7 things every new public accountant should know

7 things every new public accountant should know

I’m Stephanie Ng, CPA and founder of I Pass the CPA Exam. Throughout my extensive accounting career, I’ve picked up a number of tips and tricks that are especially helpful to new accountants. 

Especially on the public accounting path, there’s a number of words of wisdom that new accountants should know before stepping foot into their firm. Let’s explore the seven most important pieces of advice that every new public accountant should take to heart in order to set the foundation for a successful public accounting career!

1. Never stop learning

As a public accountant, you should never end your educational journey, as things are constantly changing in the world of accounting. This includes new tax laws, modified accounting regulations, emerging technology, and many more.

As such, it's beneficial to get into the mindset that you will always have something else to learn. When you’re a new public accountant, absorb every bit of information that comes your way as quickly as you can. Plan to pay your dues and overcome the huge learning curve as soon as possible, and keep a notepad with you at all times to jot down directions or comments from your supervisors. This will not only help you remember important instructions, but it also sends a signal that you’re invested in learning everything you can in your position. This could set you apart from your peers.

What’s more, if you get your CPA license, you’ll have to meet annual continuing professional education (CPE) requirements to keep your license active. Most firms provide engaging options to earn your CPE, and many provide large catalogs of courses on a variety of interesting and relevant topics that you can complete throughout the slow season. Consider selecting courses outside of your areas of expertise to further bolster your professional education.

2. Learn from your critics

In public accounting, you’ll likely report to many different supervisors. It can be frustrating to get feedback from so many bosses, and this feedback can sometimes be conflicting. Each supervisor will likely have different opinions about your strengths, weaknesses, and what skills you still need to develop.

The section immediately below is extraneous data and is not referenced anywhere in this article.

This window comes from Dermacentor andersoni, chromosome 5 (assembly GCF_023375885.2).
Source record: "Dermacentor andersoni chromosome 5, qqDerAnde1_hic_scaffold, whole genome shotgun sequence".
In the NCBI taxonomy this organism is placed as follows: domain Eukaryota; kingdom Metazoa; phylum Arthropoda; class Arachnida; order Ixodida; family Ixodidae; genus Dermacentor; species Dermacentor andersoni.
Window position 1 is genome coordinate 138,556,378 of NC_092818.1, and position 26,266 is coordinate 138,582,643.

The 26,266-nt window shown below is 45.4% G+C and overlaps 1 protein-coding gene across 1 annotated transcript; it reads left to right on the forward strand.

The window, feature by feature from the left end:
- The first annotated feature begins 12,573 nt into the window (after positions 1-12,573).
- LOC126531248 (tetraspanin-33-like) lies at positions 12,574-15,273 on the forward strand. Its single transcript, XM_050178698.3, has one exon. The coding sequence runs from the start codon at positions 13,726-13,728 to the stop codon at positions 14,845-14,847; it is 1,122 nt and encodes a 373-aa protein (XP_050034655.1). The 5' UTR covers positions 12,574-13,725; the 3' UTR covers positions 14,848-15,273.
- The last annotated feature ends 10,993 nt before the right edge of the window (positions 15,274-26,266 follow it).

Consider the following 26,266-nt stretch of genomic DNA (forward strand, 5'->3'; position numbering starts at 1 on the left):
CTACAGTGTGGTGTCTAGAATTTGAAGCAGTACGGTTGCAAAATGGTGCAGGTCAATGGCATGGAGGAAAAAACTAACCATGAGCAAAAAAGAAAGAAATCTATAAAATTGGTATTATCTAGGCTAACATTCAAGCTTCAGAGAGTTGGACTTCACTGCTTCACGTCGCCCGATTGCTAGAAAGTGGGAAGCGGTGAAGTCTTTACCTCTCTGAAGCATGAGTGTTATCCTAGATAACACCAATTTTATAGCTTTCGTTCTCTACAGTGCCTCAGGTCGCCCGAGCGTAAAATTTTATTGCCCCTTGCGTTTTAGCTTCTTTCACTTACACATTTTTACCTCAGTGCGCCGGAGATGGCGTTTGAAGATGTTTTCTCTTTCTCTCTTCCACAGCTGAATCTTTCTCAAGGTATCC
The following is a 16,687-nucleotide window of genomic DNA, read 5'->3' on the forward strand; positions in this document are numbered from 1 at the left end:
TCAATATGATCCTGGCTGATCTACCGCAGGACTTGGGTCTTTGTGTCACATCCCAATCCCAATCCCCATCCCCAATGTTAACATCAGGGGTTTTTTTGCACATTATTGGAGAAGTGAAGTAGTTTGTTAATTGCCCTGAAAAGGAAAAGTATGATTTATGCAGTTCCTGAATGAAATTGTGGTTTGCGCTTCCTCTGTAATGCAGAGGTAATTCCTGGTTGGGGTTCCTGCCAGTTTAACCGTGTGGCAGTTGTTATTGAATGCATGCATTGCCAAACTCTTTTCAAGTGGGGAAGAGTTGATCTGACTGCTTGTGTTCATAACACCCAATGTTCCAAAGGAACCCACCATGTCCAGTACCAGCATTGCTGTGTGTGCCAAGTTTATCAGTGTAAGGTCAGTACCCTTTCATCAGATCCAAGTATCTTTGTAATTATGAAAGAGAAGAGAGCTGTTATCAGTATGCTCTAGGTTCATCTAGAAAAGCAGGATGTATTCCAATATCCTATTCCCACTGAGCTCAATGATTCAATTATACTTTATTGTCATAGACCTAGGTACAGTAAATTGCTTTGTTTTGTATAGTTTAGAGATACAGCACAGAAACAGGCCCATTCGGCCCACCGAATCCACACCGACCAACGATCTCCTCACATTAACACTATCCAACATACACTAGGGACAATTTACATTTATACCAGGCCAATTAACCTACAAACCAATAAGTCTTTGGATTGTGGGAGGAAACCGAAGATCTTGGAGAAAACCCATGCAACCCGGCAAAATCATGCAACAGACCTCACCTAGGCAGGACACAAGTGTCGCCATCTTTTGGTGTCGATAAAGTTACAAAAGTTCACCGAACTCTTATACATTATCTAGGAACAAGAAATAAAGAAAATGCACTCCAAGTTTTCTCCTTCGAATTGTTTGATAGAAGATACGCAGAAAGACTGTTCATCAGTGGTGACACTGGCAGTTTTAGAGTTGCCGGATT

Instead of getting overwhelmed by this criticism, take it all in stride and use it to your advantage. For example, write down your bosses’ comments and actively try to improve your performance. If you’re confused about their comments, ask for clarification and for advice on how you can meet their expectations.

When you make an error, take note of it and figure out how to avoid that mistake in the future. Your supervisors will be impressed by your initiative and willingness to improve your performance.

3. Be a team player

As you’ll be working in a team capacity in many different instances, especially during busy season, it’s important to work cooperatively with others. With so many peers and senior supervisors, a lot of eyes will be on you, and you’ll need to work efficiently together on a number of tasks. There will be no shortage of ways to discover if you aren’t a team player. Your team members will be looking to see if you aren’t abiding by the rules of the company, and clients typically prefer to work with public accountants who are friendly and have positive attitudes. So, getting along with other team members and offering to step in and help will serve you and your team well.

4. Don’t be afraid of turnover

Turnover is fairly common in the public accounting world, as it can be a demanding career, especially during busy season.

However, there is some good news. First, the turnover rates at accounting firms are actually getting better. Since the AICPA’s 2016 Map Survey, the largest firms' turnover rates actually decreased by 2.7%. What’s more, the national rate of employees who voluntarily left their jobs in any field was much higher at 27%, according to the 2019 Retention Report from the Work Institute. Turnover is common in this field but is slowly becoming better as more firms seek to improve employee work-life balance, so don’t let it scare you.